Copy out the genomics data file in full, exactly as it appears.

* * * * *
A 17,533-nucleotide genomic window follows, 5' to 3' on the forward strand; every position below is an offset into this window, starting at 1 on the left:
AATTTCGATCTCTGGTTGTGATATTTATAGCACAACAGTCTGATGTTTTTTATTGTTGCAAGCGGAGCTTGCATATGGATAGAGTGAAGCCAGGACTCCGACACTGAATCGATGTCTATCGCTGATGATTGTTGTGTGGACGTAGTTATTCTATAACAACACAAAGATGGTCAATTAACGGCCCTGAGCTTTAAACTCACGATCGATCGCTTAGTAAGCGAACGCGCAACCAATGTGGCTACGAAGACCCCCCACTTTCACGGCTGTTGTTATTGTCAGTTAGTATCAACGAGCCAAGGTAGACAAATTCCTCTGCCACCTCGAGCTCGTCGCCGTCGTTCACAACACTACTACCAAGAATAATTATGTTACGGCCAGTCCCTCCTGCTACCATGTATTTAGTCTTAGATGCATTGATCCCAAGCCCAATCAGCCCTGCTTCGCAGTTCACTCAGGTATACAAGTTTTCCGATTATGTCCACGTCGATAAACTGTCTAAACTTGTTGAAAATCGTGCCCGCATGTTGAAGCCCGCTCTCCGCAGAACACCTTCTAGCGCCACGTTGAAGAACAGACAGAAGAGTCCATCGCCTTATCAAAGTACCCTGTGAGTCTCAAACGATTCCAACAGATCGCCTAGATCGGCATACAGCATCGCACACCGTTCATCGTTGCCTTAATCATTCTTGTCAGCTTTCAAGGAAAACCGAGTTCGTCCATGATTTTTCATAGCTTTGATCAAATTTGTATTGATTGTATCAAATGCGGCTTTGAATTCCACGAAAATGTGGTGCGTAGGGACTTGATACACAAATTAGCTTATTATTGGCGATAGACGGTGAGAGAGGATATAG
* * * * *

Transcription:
A 17,533-nucleotide genomic window follows, 5' to 3' on the forward strand; every position below is an offset into this window, starting at 1 on the left:
AATTTCGATCTCTGGTTGTGATATTTATAGCACAACAGTCTGATGTTTTTTATTGTTGCAAGCGGAGCTTGCATATGGATAGAGTGAAGCCAGGACTCCGACACTGAATCGATGTCTATCGCTGATGATTGTTGTGTGGACGTAGTTATTCTATAACAACACAAAGATGGTCAATTAACGGCCCTGAGCTTTAAACTCACGATCGATCGCTTAGTAAGCGAACGCGCAACCAATGTGGCTACGAAGACCCCCCACTTTCACGGCTGTTGTTATTGTCAGTTAGTATCAACGAGCCAAGGTAGACAAATTCCTCTGCCACCTCGAGCTCGTCGCCGTCGTTCACAACACTACTACCAAGAATAATTATGTTACGGCCAGTCCCTCCTGCTACCATGTATTTAGTCTTAGATGCATTGATCCCAAGCCCAATCAGCCCTGCTTCGCAGTTCACTCAGGTATACAAGTTTTCCGATTATGTCCACGTCGATAAACTGTCTAAACTTGTTGAAAATCGTGCCCGCATGTTGAAGCCCGCTCTCCGCAGAACACCTTCTAGCGCCACGTTGAAGAACAGACAGAAGAGTCCATCGCCTTATCAAAGTACCCTGTGAGTCTCAAACGATTCCAACAGATCGCCTAGATCGGCATACAGCATCGCACACCGTTCATCGTTGCCTTAATCATTCTTGTCAGCTTTCAAGGAAAACCGAGTTCGTCCATGATTTTTCATAGCTTTGATCAAATTTGTATTGATTGTATCAAATGCGGCTTTGAATTCCACGAAAATGTGGTGCGTAGGGACTTGATACACAAATTAGCTTATTATTGGCGATAGACGGTGAGAGAGGATATAG